Philadelphia’s new double-covered two.one.five magazine is a hodgepodge of local events and issues that stretch much further than the borders of Pennsylvania. Paging through one side of volume 1.3 (not yet available online) you’ll find a daring swimsuit spread and tips on executing the perfect road trip. Flip it around and you’ll get lost in a captivating nine-part section of immigration narratives. Echoing with national relevance, the essays meander through the diverse experiences of new Americans’ dreams and realities.
These are people who have waited years, sometimes decades, to call the United States their home. One now-permanent resident offers up a humorous account detailing the process of obtaining a work permit through the green card lottery. Though armed with a bachelor’s degree and a job offer from a magazine in New York, it still took “11 years, three lawyers, four instances of being fingerprinted, 23 interviews with immigration officers at 14 different U.S. ports of entry, one near deportation, almost $13,000 in legal fees and 38 two-by-two-inch recent, forward facing photographs in which I am not wearing sunglasses or headgear of any kind” for the Canadian-passport toting American-hopeful to obtain the right to live in the United States.
From an entirely different vantage point, Tara Nurin shares the view from her seat at a stadium packed with immigrant soccer players gathered for the weekly marathon of games. She writes:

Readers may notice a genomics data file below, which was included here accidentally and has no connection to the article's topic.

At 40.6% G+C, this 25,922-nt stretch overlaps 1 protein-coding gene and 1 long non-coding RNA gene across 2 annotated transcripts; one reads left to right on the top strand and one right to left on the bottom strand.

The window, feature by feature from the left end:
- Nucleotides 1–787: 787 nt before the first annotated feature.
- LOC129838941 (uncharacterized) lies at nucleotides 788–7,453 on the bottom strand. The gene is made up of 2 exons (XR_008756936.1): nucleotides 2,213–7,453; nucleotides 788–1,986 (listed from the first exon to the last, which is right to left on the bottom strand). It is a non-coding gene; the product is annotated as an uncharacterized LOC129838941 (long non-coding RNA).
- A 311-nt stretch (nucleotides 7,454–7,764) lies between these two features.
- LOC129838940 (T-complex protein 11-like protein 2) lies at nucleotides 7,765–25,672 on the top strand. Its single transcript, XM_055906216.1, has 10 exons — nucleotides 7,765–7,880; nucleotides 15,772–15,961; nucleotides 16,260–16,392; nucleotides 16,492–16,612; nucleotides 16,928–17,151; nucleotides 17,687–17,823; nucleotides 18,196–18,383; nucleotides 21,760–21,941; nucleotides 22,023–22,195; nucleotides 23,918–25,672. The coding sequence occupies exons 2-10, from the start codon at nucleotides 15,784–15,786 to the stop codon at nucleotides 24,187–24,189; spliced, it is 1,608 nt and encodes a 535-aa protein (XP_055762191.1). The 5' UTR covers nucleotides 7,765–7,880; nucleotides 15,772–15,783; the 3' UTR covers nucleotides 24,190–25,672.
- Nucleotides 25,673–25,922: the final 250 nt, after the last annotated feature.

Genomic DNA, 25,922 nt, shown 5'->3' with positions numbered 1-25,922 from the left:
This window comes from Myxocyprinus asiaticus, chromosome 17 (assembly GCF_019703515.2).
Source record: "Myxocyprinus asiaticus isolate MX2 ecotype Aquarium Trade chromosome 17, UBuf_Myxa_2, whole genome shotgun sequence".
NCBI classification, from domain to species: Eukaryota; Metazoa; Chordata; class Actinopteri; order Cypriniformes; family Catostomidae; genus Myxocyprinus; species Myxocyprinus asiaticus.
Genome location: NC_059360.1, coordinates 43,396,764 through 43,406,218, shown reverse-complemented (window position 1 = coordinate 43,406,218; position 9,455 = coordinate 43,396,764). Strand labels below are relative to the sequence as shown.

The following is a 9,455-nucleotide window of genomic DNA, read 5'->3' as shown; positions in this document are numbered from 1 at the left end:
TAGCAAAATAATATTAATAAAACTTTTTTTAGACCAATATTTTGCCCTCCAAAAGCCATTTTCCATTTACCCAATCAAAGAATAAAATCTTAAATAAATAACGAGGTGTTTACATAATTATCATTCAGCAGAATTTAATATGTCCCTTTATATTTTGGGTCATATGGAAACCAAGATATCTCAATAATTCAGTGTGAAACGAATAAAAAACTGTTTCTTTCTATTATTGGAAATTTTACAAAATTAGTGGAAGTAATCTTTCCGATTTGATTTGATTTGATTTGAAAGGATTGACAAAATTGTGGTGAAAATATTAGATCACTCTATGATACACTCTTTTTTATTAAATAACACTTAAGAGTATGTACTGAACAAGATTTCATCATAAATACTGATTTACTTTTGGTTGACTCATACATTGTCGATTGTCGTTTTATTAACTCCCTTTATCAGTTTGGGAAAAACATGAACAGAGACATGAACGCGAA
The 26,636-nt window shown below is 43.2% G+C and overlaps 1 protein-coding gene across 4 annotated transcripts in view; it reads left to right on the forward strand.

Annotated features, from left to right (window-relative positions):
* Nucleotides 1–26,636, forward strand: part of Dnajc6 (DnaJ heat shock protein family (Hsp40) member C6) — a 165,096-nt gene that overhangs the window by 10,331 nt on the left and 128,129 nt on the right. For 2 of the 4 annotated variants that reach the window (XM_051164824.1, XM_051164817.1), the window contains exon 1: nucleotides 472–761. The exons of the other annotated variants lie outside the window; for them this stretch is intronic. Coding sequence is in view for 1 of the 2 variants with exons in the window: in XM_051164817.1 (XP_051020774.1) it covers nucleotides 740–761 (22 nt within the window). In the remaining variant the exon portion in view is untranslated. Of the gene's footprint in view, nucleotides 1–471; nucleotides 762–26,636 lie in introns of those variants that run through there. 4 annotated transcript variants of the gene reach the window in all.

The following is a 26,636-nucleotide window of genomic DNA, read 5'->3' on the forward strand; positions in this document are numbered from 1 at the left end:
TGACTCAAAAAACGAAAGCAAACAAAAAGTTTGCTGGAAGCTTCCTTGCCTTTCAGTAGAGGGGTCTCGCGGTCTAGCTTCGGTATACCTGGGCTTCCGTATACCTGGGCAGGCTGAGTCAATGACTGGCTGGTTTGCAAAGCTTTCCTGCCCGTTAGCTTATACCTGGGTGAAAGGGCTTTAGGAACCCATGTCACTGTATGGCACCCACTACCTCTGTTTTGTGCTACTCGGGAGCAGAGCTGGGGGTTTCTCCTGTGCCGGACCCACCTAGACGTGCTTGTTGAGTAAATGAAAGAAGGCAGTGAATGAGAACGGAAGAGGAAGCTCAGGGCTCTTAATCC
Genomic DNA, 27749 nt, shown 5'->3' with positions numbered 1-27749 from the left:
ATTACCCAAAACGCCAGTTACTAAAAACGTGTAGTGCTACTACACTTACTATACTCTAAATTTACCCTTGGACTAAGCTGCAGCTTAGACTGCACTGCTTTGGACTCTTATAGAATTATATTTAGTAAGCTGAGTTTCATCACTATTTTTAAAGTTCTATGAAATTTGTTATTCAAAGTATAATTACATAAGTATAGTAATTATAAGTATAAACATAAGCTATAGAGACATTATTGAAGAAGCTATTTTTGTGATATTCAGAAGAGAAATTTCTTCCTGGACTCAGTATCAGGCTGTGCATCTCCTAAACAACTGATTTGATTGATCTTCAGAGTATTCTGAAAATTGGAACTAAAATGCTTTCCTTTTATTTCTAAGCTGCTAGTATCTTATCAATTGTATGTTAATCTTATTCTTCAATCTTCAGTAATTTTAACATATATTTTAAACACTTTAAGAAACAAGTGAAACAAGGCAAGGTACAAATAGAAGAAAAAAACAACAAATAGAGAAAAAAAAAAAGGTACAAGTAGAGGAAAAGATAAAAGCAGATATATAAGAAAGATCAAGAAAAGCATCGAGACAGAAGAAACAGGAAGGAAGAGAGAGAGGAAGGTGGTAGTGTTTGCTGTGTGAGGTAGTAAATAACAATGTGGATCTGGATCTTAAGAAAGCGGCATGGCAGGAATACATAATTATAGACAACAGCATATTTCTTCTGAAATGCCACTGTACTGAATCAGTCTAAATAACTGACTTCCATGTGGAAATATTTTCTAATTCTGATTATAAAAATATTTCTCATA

This is their reward. This one communal gathering of the Imperial Azteca soccer league that counts 600 dedicated players–some of whom drive up to two hours each way in order to play–is almost as sacred as church. Inside the arena, these mostly Latino immigrants, hailing largely from Mexico, can leave behind their concerns over money and their low-paying, labor-intensive jobs to partake in their home country’s most glorious international athletic obsession, and to share a slap on the back, a handmade taco and a sense of community with their fellow countrymen. This comforting simulation of Mexico protects them from what can be a discomforting reality outside.
From feeling homesick to battling language barriers, these stories revolve around much more than what was left behind: They paint an extraordinary portrait of life after immigrating, in a country whose media largely represent immigrants in a negative light. Beautifully and candidly written by various new American residents, from Burmese to Russian to Iraqi, these diverse narratives share the experience of our growing country and highlight just what it means to be an American.